It was a central preoccupation of Ancient Greek art, and after a semi-dormant period in the Middle Ages returned to a central position in Western art with the Renaissance.
Athletes, dancers, and warriors are depicted to express human energy and life, and nudes in various poses may express basic or complex emotions such as pathos.
Christian attitudes cast doubt on the value of the human body, and the Christian emphasis on chastity and celibacy further discouraged depictions of nakedness, even in the few surviving Early Medieval survivals of secular art.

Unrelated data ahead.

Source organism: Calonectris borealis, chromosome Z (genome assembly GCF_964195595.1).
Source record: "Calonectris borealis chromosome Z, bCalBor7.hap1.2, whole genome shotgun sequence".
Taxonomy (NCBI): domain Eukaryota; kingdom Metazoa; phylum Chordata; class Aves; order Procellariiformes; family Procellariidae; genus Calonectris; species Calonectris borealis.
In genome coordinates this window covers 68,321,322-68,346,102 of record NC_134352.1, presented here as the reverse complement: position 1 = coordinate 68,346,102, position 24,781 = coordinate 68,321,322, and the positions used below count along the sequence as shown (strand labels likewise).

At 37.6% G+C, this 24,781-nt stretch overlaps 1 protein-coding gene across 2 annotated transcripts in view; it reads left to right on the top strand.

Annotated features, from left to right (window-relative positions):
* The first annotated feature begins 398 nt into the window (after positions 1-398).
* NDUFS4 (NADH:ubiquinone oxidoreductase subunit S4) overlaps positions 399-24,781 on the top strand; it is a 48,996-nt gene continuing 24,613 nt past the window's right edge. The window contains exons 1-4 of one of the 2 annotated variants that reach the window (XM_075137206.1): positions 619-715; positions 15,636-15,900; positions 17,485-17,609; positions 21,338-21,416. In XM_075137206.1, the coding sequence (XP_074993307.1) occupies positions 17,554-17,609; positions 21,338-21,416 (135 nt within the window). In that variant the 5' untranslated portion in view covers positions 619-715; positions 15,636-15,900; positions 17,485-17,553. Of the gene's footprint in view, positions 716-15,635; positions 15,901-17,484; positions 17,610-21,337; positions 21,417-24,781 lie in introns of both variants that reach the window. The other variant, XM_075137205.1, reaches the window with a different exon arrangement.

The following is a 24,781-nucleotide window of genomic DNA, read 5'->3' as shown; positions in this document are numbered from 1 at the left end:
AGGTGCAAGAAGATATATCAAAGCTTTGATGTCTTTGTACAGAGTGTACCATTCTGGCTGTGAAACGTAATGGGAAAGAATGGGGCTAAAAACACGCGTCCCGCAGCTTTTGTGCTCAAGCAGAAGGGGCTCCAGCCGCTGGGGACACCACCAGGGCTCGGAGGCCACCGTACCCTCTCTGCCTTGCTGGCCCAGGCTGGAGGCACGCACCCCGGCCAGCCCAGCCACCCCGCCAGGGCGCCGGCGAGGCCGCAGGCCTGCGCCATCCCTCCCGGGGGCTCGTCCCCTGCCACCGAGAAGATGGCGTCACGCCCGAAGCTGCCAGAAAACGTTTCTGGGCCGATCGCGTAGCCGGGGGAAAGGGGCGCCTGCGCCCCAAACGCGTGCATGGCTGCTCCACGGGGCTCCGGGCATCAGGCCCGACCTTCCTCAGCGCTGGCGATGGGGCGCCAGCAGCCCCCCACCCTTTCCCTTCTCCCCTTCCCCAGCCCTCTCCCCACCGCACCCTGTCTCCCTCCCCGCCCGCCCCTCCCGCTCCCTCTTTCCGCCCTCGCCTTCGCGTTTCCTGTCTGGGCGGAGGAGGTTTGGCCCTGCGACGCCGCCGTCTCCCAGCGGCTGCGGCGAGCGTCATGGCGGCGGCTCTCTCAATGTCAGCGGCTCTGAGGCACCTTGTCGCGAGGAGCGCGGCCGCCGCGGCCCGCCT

Completely unclothed figures are rare in medieval art, the notable exceptions being Adam and Eve and the damned in Last Judgement scenes, and the ideal forms of Greco-Roman nudes are completely lost, transformed into symbols of shame and sin, weakness and defenselessness.
The first realistic sculptures of nude males, the kouroi depict nude youths who stand rigidly posed with one foot forward.
By the 5th century BCE, Greek sculptors' mastery of anatomy resulted in greater naturalness and more varied poses.
Michelangelo's suspiciously boyish Study of a Kneeling Nude Girl for The Entombment (Louvre, c.